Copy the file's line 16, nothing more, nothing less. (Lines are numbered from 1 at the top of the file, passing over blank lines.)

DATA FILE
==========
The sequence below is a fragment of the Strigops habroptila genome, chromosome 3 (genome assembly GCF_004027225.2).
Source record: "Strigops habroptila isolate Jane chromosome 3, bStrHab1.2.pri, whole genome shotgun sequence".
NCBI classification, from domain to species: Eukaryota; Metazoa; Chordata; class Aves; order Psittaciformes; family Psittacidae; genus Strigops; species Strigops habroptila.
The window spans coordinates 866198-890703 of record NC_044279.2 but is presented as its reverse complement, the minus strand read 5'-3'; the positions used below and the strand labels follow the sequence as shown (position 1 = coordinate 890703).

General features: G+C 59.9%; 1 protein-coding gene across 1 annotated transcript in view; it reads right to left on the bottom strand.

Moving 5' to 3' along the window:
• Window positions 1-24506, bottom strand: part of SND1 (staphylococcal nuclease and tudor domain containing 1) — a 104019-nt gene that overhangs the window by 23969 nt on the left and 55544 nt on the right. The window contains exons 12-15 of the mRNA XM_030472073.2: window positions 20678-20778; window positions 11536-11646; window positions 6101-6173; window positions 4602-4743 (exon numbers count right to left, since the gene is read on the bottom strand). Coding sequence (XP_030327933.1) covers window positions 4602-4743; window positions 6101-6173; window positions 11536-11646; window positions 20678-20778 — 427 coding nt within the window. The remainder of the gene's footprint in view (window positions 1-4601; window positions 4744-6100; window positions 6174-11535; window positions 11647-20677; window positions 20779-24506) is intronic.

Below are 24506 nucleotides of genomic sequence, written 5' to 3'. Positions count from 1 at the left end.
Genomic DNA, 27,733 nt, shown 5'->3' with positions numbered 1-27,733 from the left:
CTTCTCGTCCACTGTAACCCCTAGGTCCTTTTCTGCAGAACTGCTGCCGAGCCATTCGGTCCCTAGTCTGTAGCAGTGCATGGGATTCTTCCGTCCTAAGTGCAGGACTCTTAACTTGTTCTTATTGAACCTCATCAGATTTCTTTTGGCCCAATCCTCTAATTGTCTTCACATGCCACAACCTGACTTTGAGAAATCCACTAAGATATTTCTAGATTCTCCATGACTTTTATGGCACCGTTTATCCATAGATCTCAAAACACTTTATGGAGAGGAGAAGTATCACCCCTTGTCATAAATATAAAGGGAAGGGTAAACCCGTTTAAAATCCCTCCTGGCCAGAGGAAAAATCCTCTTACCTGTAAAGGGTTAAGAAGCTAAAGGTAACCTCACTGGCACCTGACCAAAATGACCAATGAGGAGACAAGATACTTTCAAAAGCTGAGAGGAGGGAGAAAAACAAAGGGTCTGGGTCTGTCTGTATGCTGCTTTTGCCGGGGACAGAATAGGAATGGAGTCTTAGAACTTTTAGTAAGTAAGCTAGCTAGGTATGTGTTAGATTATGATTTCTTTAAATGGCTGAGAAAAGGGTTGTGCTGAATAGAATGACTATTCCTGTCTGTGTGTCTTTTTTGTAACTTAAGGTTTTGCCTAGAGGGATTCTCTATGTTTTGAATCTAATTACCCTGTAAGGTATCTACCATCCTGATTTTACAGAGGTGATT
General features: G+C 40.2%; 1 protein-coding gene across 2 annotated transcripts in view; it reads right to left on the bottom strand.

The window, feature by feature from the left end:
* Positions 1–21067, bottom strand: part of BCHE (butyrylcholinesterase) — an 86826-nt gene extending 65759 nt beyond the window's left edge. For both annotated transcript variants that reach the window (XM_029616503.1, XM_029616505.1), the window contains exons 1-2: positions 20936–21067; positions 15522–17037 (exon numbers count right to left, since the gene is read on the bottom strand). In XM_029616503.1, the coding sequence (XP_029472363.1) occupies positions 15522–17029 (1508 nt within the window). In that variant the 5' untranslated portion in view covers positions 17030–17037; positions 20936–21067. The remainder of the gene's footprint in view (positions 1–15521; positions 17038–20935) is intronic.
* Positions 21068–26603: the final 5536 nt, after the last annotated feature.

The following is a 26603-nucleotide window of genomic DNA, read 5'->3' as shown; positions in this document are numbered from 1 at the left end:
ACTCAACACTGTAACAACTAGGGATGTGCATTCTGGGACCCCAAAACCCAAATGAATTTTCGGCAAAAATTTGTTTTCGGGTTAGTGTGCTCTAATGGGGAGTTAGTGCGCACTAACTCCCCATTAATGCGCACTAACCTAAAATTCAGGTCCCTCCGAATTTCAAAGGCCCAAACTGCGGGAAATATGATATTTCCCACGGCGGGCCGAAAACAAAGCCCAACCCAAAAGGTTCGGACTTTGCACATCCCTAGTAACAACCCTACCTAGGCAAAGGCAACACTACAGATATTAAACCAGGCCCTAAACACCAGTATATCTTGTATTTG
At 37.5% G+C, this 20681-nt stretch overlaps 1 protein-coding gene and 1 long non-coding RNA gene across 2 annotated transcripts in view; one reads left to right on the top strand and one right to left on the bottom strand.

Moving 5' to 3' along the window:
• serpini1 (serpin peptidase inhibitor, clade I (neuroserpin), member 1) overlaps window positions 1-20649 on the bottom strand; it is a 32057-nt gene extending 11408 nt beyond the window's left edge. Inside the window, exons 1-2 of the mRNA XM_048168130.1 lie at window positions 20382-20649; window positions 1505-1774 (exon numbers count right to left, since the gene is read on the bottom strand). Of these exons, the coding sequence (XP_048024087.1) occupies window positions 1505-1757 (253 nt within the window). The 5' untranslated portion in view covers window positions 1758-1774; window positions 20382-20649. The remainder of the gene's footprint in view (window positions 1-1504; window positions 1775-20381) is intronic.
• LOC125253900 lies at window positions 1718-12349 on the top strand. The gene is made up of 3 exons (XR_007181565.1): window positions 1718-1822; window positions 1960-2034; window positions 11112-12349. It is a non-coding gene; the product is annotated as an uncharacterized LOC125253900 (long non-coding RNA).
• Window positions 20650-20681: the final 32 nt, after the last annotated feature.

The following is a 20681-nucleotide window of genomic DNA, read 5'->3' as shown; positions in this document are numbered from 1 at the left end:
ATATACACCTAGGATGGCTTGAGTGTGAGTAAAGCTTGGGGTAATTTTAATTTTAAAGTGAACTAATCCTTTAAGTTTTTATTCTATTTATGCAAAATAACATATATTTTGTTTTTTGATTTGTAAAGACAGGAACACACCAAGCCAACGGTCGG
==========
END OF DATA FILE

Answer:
ACTCAACACTGTAACAACTAGGGATGTGCATTCTGGGACCCCAAAACCCAAATGAATTTTCGGCAAAAATTTGTTTTCGGGTTAGTGTGCTCTAATGGGGAGTTAGTGCGCACTAACTCCCCATTAATGCGCACTAACCTAAAATTCAGGTCCCTCCGAATTTCAAAGGCCCAAACTGCGGGAAATATGATATTTCCCACGGCGGGCCGAAAACAAAGCCCAACCCAAAAGGTTCGGACTTTGCACATCCCTAGTAACAACCCTACCTAGGCAAAGGCAACACTACAGATATTAAACCAGGCCCTAAACACCAGTATATCTTGTATTTG